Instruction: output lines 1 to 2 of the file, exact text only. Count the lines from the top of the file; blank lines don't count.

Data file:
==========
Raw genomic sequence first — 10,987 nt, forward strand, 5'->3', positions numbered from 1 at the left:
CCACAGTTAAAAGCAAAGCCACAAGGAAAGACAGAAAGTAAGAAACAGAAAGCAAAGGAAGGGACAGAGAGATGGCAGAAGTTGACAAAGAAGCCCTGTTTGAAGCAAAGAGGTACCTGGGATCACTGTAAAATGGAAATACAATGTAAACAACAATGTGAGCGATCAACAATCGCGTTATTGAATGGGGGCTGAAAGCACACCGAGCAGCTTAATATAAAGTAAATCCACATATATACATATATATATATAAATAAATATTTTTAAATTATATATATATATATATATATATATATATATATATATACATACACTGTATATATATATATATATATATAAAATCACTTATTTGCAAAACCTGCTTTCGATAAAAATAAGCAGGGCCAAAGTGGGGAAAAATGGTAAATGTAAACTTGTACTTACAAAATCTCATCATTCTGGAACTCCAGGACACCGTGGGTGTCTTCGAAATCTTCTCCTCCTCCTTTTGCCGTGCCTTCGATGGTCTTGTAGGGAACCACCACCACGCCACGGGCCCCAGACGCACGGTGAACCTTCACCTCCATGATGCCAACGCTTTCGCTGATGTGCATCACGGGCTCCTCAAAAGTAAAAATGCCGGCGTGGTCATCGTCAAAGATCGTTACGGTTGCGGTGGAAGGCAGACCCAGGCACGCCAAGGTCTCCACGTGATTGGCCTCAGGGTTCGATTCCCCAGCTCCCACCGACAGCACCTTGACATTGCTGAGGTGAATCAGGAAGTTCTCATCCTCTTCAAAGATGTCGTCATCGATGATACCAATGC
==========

Raw genomic sequence first — 10,987 nt, forward strand, 5'->3', positions numbered from 1 at the left:
CCACAGTTAAAAGCAAAGCCACAAGGAAAGACAGAAAGTAAGAAACAGAAAGCAAAGGAAGGGACAGAGAGATGGCAGAAGTTGACAAAGAAGCCCTGTTTGAAGCAAAGAGGTACCTGGGATCACTGTAAAATGGAAATACAATGTAAACAACAATGTGAGCGATCAACAATCGCGTTATTGAATGGGGGCTGAAAGCACACCGAGCAGCTTAATATAAAGTAAATCCACATATATACATATATATATATAAATAAATATTTTTAAATTATATATATATATATATATATATATATATATATATATACATACACTGTATATATATATATATATATATAAAATCACTTATTTGCAAAACCTGCTTTCGATAAAAATAAGCAGGGCCAAAGTGGGGAAAAATGGTAAATGTAAACTTGTACTTACAAAATCTCATCATTCTGGAACTCCAGGACACCGTGGGTGTCTTCGAAATCTTCTCCTCCTCCTTTTGCCGTGCCTTCGATGGTCTTGTAGGGAACCACCACCACGCCACGGGCCCCAGACGCACGGTGAACCTTCACCTCCATGATGCCAACGCTTTCGCTGATGTGCATCACGGGCTCCTCAAAAGTAAAAATGCCGGCGTGGTCATCGTCAAAGATCGTTACGGTTGCGGTGGAAGGCAGACCCAGGCACGCCAAGGTCTCCACGTGATTGGCCTCAGGGTTCGATTCCCCAGCTCCCACCGACAGCACCTTGACATTGCTGAGGTGAATCAGGAAGTTCTCATCCTCTTCAAAGATGTCGTCATCGATGATACCAATGC